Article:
BTW, back to the press release. There was significant attention focussed on the creativity of Pitcher Plants. If true, this is a definite breakthrough, and may indicate vegetable sentience. Maybe Roses are sharper than we thought. Or maybe the term couch potato may produce libel suits by a misunderstood group; whole new fields of endeveavor may prove very fruitful.

  6. Doug says:

    Massachusetts, not Massechusetts. Sorry about the slip of my finger. It would be nice if I could edit my comments once I’m finished writing, and can see the message in it’s entirety. Maybe next year (sigh).

  7. Rj says:

    Here’s a little idea/challenge that might be of some interest to readers.

  8. Mike says:

    Doug, FYI, Target is based in St. John’s. It has only one office – and that is in St. John’s. There may well be another Target Marketing in Massachusetts, but it is not affiliated. I know a few people who work there, so I know. Try

  9. rexton says:

    Thanks Mike. I guess I can’t blame American commercial advertising for the writing style in the press release. I do find the video very good, and I have no problems with the actual logo, so overall I’d call it a good job.

  10. I finally got to see the video, which I agree is the nicest thing about this whole affair. (I don’t recognise the singer – does anyone know who it is?) Won’t be doing a logo, since I have the artistic ability of a lump of green putty. I like the submissions so far, though.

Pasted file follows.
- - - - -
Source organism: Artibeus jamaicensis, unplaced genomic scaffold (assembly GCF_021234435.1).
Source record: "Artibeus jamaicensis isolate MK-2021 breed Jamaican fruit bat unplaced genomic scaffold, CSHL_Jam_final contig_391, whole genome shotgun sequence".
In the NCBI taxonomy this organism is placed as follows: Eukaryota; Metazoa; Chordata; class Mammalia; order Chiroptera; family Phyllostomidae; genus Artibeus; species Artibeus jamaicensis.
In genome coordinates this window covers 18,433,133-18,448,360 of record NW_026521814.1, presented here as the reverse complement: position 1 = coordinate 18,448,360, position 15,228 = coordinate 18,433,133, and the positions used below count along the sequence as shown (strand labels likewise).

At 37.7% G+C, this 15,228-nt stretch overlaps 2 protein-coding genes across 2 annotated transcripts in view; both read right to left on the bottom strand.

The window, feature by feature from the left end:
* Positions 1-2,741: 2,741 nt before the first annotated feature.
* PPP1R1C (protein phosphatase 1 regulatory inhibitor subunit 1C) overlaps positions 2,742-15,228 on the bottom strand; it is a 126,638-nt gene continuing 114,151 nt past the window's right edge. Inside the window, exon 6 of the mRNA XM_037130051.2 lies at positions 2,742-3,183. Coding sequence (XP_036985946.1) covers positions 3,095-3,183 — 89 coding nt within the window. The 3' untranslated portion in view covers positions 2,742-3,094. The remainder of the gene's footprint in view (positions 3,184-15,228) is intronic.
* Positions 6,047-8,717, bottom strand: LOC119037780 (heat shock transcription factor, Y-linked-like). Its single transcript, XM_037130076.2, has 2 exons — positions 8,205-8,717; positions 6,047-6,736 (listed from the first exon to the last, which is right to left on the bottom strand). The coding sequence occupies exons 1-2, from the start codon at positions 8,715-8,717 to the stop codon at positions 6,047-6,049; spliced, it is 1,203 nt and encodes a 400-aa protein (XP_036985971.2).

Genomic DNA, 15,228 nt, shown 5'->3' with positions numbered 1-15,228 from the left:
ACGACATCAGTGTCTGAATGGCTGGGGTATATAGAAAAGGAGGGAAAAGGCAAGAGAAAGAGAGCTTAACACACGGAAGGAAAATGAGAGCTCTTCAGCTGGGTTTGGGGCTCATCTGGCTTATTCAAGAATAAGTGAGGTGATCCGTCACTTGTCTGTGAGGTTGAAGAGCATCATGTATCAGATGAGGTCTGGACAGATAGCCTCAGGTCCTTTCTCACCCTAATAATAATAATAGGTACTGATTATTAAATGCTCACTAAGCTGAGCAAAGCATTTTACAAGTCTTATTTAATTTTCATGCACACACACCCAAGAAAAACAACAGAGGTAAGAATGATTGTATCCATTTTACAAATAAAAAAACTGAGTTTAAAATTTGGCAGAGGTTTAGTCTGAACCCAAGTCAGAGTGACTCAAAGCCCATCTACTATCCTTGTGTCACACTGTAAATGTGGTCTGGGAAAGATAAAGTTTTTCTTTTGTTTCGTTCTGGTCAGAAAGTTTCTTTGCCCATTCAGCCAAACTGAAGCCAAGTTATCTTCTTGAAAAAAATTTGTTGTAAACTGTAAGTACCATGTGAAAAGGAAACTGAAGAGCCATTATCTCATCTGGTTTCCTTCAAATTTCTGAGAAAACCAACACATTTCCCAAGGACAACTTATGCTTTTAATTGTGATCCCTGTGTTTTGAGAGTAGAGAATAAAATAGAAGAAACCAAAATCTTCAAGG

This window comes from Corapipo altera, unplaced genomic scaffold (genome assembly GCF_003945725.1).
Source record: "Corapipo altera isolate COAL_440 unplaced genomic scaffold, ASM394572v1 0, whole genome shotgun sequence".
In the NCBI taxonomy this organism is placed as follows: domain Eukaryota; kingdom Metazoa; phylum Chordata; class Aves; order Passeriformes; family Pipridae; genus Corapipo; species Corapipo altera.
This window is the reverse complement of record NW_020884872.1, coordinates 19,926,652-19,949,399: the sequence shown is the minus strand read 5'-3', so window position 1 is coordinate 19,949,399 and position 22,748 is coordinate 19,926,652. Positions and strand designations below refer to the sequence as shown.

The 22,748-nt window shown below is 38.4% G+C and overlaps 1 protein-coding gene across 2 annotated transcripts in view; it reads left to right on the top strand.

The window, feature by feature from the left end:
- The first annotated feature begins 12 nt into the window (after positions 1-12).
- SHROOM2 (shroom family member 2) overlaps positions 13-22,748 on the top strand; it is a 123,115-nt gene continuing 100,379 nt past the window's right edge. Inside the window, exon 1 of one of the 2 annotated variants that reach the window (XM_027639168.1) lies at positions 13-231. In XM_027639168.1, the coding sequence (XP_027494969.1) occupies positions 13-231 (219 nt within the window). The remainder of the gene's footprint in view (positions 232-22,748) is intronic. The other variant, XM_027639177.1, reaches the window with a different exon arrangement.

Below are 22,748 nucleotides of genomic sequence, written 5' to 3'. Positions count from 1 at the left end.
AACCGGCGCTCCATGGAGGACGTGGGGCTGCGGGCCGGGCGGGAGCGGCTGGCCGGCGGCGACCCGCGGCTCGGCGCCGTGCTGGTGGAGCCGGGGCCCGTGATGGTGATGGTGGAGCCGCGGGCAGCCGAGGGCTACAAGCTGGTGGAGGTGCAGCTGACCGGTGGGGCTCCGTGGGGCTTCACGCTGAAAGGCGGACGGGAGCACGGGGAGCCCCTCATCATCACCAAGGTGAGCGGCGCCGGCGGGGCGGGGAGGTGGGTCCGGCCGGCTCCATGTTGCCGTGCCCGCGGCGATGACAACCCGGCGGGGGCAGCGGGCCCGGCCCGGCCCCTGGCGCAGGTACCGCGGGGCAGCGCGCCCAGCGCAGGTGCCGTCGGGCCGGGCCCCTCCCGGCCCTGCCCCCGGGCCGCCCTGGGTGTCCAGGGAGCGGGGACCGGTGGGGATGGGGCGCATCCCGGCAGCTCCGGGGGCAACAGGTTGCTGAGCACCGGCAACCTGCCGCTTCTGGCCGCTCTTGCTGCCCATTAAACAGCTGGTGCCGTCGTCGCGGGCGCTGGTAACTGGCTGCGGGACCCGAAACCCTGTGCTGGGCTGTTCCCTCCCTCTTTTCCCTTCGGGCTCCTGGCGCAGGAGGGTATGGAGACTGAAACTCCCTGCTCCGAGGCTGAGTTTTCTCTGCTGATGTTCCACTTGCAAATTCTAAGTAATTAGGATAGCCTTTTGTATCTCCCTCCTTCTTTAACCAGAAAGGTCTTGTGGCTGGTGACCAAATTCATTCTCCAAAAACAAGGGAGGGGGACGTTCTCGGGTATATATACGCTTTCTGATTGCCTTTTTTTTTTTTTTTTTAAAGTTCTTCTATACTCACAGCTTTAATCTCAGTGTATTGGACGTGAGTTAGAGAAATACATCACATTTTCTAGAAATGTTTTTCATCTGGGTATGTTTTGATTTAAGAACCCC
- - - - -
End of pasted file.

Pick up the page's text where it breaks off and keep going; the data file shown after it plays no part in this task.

By the way: Not only does the single page of appear completely useless with annoying embedded sound, but Doug’s justified in his mistake – I couldn’t find Target Marketing, the Newfoundland version, ANYWHERE on Google. Try it. Weird.

  11. sarai says:

    The singer, it appears, is Melissa Murphy, a 15-year-old from St. John’s. I am taking this information from the premier’s speaking notes for the logo release:

  12. rexton says:

    I saw the same reference. I hope we hear more of her; that voice is wonderful, and the video works nicely.

    Heather, thanks for that. I waited for five minutes for that jellyfish to do something; no luck.

    Regarding Target Marketing, I did get some info at The Independant.
    They have a “miniscule” $8,000,000 budget! They have won at least one prestigious international award. And I just found another. From a quick search I get the impression they are pretty effective and well known.

    Here are the commercials to be aired in Ontario. I have to say I’m impressed with the cinematography, and the script isn’t too bad. I think they may be doing a good job (It makes me want to come back :-)). However, I didn’t see our “brand” in any of the commercials. Hmmm.

  13. I ADORE the commercials at . I saw them on YouTube some time ago, so they were released before this branding thing came along.

    Re: Target Marketing: yes, they’re a fairly common byline around here. What I meant re: Google was, I went looking for another “real” webpage, hoping was either old and defunct or new and in beta. I couldn’t find any other, and I couldn’t find, either.